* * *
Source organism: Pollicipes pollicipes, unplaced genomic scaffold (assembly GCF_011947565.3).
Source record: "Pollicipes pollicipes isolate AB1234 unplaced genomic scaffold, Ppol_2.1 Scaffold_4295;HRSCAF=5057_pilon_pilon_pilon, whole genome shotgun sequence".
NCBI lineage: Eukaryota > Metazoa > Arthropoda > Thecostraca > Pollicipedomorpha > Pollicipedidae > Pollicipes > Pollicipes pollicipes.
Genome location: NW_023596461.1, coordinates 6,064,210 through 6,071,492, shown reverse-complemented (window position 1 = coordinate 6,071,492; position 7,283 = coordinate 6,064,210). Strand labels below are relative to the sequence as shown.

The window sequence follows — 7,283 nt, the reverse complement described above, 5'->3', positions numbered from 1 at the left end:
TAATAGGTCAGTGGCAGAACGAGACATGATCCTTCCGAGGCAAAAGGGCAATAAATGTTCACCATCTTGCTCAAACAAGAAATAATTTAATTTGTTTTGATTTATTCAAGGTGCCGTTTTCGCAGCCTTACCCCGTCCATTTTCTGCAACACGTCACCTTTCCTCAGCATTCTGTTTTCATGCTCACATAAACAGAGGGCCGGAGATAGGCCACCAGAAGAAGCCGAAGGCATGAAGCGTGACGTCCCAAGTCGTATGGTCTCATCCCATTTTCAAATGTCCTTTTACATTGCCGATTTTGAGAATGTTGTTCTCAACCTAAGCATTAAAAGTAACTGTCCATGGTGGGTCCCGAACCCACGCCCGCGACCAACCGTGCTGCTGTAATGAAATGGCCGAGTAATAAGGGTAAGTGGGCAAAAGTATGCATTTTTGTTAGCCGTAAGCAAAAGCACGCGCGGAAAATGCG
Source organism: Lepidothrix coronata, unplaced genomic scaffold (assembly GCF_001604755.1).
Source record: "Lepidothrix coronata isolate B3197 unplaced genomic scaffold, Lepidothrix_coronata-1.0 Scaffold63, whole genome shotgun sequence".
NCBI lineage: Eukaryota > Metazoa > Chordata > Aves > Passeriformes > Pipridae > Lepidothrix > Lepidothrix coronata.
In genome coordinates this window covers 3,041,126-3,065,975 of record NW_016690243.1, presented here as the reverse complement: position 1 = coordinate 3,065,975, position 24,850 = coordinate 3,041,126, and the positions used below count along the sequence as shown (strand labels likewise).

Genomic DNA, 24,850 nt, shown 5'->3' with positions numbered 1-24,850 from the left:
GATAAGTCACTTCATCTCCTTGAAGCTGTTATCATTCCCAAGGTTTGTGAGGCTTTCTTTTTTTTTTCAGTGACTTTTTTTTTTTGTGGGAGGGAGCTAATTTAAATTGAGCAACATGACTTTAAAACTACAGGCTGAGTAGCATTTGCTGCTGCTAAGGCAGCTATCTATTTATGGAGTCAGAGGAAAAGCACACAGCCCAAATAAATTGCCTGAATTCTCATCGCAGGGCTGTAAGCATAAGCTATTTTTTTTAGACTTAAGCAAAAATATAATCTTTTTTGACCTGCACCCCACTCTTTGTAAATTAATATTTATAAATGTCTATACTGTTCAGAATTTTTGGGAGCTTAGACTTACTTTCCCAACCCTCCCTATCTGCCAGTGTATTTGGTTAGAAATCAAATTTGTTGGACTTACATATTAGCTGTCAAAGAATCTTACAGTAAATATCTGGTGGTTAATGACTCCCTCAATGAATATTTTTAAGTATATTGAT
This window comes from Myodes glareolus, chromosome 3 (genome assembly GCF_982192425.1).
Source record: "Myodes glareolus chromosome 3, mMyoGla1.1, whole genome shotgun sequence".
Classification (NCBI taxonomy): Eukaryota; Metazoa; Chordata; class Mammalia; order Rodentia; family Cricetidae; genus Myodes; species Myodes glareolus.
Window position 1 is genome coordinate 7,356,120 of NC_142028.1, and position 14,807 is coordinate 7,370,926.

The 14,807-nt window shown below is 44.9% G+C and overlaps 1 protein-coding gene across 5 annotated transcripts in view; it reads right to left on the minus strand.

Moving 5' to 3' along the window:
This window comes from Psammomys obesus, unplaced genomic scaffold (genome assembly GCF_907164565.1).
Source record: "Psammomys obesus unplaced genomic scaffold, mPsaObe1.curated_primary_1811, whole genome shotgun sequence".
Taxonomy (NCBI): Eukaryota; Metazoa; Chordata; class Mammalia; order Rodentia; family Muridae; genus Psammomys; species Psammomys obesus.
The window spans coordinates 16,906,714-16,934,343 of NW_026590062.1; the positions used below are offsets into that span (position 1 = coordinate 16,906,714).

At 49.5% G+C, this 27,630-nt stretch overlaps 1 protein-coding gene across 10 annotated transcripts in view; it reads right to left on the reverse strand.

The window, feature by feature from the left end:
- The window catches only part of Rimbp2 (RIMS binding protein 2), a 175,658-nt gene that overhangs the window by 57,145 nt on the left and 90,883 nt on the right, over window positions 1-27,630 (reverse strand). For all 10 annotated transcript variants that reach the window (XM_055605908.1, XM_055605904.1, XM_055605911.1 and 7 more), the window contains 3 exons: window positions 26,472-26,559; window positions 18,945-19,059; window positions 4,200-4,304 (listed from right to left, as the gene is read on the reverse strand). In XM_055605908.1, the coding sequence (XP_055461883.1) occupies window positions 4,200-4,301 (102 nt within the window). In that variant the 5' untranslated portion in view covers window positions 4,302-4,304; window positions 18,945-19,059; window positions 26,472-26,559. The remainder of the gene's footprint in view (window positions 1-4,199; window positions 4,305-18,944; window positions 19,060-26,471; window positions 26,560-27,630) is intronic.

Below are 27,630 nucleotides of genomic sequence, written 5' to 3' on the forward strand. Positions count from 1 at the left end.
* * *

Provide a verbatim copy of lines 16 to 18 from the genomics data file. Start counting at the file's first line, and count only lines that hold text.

Window position 1 is genome coordinate 7,356,120 of NC_142028.1, and position 14,807 is coordinate 7,370,926.

The 14,807-nt window shown below is 44.9% G+C and overlaps 1 protein-coding gene across 5 annotated transcripts in view; it reads right to left on the minus strand.

Moving 5' to 3' along the window: